No one likes a tie. A loss stinks, but a loss either comes in clearly or close, and you can process that and move on. A tie requires 10 minutes of pure frustration tacked onto the end of a full game your team couldn’t win.
If you wonder why the reaction after a tie seems worse than the reaction after a loss, that’s the reason. We all sat there and watched another period of incredibly frustrating football after watching a game that already disappointed. A loss at the end of overtime would have been deserved, you play badly, you lose. But a tie?
The Steelers went from 4 straight wins to tying a team that was 0-8. That stunk. But it also made sense when you look at who was playing. If you have been following these snap count articles this season, you probably already know what I’m going to talk about here.
We’ve been talking about the consistency with the offensive line and quarterback playing every snap each game. That didn’t happen this week. Ben Roethlisberger was ruled out of the game, and then both Kevin Dotson and Trai Turner were injured and replaced by J.C. Hassenauer and Joe Haeg, a backup center and tackle respectively.
Hassenauer played a good game, he is clearly a much better player than he was last season, and we can see now why the Steelers kept him last year. But unfortunately, the last two seasons the Steelers are 15-3 when J.C. Hassenauer plays less than 15 snaps, and 1-4-1 when he plays more than that. Consistency on the offensive line is key.
Again, Hassenauer played a good game. But he’s not Kevin Dotson. Hassenauer’s second play in the game replacing Dotson was the TD run by Najee Harris that came back for a holding call. At that point Harris had ran 12 times for 60 yards (5.0 ypc). He would run 14 times for 45 yards afterwards (3.2 YPC). Even a good day from a backup isn’t going to get you the results you got with your best run blocking lineman.
Ray-Ray McCloud played 70% of offensive snaps, and James Washington played 87%, both set career records in snaps played in this game. When your No. 4 and No. 5 receiver both set career highs in snaps played and they years removed from being rookies, that’s not a good sign either. The Steelers are now 1-8-1 when James Washington plays 80% of offensive snaps.
It’s almost like the Steelers managing a tie is a pleasant surprise with these kind of numbers stacked against them.
To look on the bright side, the Steelers are still finding ways to get Najee Harris some snaps off, with 1 run for 4 yards their only stats, and Pat Freiermuth is clearly cemented as the No. 1 tight end while Eric Ebron and Zach Gentry split the rest of the tight end snaps pretty evenly. That’s really where that position should be at this point.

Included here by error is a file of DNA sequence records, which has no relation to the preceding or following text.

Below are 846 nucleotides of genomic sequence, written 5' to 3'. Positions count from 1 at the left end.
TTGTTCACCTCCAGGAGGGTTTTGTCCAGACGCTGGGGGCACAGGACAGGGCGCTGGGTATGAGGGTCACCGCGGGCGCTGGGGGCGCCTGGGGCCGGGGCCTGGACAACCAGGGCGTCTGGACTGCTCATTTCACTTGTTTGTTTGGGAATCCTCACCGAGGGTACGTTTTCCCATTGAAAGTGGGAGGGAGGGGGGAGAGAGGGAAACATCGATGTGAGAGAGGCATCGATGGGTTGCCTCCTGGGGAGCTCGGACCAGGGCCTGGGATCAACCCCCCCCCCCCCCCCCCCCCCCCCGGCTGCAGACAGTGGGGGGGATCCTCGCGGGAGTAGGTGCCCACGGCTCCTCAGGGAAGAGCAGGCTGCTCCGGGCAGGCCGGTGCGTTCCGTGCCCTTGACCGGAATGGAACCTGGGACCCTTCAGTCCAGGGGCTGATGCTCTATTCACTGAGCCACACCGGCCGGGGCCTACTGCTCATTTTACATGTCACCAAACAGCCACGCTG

Similar to how the offensive snaps were more about the players not playing than the ones playing, the defensive snap counts paint a similar picture. Let’s start with the defensive backs, where Joe Haden only played 9 snaps before leaving the game with injury. Since 2018, when Haden has missed most, or all, of a game, the Steelers are now 0-4-1.
James Pierre helped mitigate the loss of Haden by playing one of the best games of his young career, but it is hard to truly know the value of veteran leadership on the field in tight games.
Minkah Fitzpatrick missed one snap on defense, only the fifth time he has not played 100% of snaps in his 40 games with Pittsburgh. Fitzpatrick has played more snaps on offense than he has missed on defense. When Minkah misses at least one snap on defense, the Steelers are 2-2-1, when he plays 100% of defensive snaps, the Steelers are 23-11, when he plays 100% of defensive snaps and plays at least one snap on offense, the Steelers are 8-0.
(You had to know that was coming. #letminkahcook)
T.J. Watt’s injury was huge. He’s a force the other team has to account for on every play, and losing him has been a death sentence this season. The Steelers are 0-2-1 when T.J. Watt misses a significant part of the game with injury. When he is healthy they are 5-1.
Part of the fallout from the Watt injury is the burden that falls on other players. In the broadcast, while T.J. Watt was down on the field, Cameron Heyward walked up to Minkah Fitzpatrick and started talking to him. Players around were shaking their heads, they knew Watt was coming out, and the defense needed it’s leaders to step up.
In this game, Cameron Heyward played 67 snaps, 94% of defensive snaps. While most of these stats have been about the better players not being on the field, this one is about the Steelers having to rely on their best player too much. 94% of snaps is the highest percentage Heyward has played since he was 26 years old in 2015, the first year with Keith Butler as the defensive coordinator. Only three times, all in 2015, has Cameron Heyward played more snaps and a higher percentage of snaps in his career.
Heyward played a fantastic game again, and showed his immeasurable leadership in keeping this defense from falling completely apart missing multiple key pieces on top of their already depleted roster.
Really, look at that snap count list, look at the players who played 50% or more of this game and tell me that is a good defense. It’s Cam Heyward, Minkah Fitzpatrick and that’s really it. That defense did enough for the Steelers to win this game if they could have managed 17 points. That’s impressive.
Sadly, while the defense continues to find ways to keep the opponent’s scoring total down, the Steelers offense wasn’t good enough to capitalize on it this time.